Anand signs off with another draw; finishes 5th
Having lost to Magnus Carlsen of Norway in the penultimate round after a spate of draws, Anand could not break through the defenses of Karjakin and settled for his ninth draw in 10 games apart from the lone defeat.
After a full bloodied penultimate round that produced three decisive games, the atmosphere was a lot calmer in the playing hall as all the games ended in draws.
While Carlsen held his own against Levon Aronian of Armenia, who played white, Italian co-leader Fabiano Caruana signed peace very quickly with Francisco Vallejo Pons of Spain.
World number one Carlsen won the event blanking Caruana 2-0 in the blitz tiebreak games that ensued after a tie between the two.
After the final round, Caruana and Carlsen had tied for the top spot with 17 points apiece in the soccer-like scoring system in place here that gave three points for a win and one for a draw.
With Carlsen first in the tiebreaker, Caruana finished second and Aronian had to be content with third place with 11 points in all.
Karjakin ended ahead of Anand on 10 points while the Indian was a point behind for his fifth-place finish. Not much was expected from Vallejo Pons, but the Spaniard showed enough character and but for a couple of missed chances, could have made a difference in the final standings.
For Anand, the tournament turned out to be a forgettable one where the world champion could not win even a single game.
Though it might be irrelevant due to lack of form, the Indian ace would be certainly looking to set the records straight in the next super tournament that he plays in London come December.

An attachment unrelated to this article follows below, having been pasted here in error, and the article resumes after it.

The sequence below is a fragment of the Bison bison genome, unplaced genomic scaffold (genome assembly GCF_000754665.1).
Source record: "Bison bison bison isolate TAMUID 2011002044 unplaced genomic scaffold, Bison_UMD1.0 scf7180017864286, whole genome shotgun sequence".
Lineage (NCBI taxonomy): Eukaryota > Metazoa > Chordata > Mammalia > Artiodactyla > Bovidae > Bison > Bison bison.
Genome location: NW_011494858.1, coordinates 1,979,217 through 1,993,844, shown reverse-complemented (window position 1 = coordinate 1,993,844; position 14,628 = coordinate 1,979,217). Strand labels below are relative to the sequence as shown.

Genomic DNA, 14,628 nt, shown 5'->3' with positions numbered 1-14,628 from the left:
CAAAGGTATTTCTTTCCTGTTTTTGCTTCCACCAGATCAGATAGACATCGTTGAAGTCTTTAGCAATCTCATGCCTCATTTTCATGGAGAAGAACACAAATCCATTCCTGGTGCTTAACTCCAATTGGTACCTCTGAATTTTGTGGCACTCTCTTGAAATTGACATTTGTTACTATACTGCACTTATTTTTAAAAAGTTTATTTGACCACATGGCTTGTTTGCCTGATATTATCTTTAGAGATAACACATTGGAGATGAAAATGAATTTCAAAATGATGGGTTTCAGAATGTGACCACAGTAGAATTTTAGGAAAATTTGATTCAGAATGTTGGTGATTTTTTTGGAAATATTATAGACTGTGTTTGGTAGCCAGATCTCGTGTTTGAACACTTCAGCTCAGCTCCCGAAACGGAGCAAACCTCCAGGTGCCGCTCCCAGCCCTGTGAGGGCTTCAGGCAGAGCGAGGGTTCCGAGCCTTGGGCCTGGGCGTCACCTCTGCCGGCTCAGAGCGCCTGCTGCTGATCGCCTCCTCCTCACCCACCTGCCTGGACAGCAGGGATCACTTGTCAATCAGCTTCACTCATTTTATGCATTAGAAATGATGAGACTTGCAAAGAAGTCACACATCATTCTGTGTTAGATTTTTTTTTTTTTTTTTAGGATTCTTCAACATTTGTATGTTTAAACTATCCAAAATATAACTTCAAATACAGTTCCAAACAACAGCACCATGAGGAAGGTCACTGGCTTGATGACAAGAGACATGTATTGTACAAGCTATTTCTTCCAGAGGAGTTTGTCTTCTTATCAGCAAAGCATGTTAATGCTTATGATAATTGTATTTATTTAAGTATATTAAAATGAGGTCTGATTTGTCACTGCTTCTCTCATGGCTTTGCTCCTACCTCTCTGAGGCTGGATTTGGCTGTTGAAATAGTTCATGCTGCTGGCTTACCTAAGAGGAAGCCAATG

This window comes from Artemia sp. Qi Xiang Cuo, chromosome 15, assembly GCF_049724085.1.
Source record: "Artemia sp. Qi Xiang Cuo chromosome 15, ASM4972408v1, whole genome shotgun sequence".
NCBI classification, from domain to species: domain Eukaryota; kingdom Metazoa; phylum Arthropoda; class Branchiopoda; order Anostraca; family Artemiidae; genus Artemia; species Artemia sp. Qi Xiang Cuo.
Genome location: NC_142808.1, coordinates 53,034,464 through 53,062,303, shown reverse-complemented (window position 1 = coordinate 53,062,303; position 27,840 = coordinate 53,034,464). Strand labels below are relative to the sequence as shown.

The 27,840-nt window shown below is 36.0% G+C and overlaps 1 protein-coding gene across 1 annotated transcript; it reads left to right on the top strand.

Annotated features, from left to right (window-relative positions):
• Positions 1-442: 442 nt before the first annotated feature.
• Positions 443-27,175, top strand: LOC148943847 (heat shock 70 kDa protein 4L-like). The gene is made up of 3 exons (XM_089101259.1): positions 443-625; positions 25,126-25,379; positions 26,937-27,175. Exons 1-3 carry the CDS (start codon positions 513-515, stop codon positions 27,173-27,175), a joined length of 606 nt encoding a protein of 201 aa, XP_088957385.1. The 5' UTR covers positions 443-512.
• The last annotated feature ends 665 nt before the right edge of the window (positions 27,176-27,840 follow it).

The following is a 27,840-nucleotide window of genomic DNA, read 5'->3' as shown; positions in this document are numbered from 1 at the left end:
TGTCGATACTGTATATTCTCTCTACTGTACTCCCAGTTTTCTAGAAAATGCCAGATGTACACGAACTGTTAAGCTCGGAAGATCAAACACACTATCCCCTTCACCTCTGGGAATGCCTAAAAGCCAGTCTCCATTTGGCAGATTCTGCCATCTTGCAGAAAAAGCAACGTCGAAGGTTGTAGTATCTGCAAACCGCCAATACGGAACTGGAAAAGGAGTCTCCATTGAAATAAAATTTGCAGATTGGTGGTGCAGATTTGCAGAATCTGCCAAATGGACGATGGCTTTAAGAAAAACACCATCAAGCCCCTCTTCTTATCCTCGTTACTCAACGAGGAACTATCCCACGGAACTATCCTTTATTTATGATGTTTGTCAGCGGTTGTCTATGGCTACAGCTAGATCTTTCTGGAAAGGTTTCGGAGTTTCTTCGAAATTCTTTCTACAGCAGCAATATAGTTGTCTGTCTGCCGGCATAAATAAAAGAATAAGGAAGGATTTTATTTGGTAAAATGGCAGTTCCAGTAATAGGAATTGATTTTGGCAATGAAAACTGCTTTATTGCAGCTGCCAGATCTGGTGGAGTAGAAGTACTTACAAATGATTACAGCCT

Playing white against Karjakin, Anand went for a highly uncompromising variation, an indication that the world champion was ready for complexities despite being down and out in the event. Karjakin, however, did not feel much pressure and got away easily with exchanges at regular intervals.
Anand reached a heavy piece endgame with equal pawns and the draw was a just result after 45 moves.
Carlsen played the black side of a queen pawn opening against Aronian who intended to push for an advantage.
However, after routine exchanges in the middle game, the Armenian could not improve his position further and settled for a draw. In the other game, Caruana and Vallejo Pons played out a draw in the opening itself, repeating moves out of a Ruy Lopez Zaitsev.
This brought the finale to a blitz play-off wherein Carlsen showed why he is world number one for some time now.
Playing black in the first game with just four minutes to both players with a three second increment, the Norwegian went for the Berlin defense.
Caruana, at first, could not prove an advantage and later fell back on time to land in serious troubles. Carlsen knocked down a couple of pawns to register an easy victory.
In the return game, Caruana had to win as black but a blunder early in the opening saw the Italian collapse to a 17-move loss.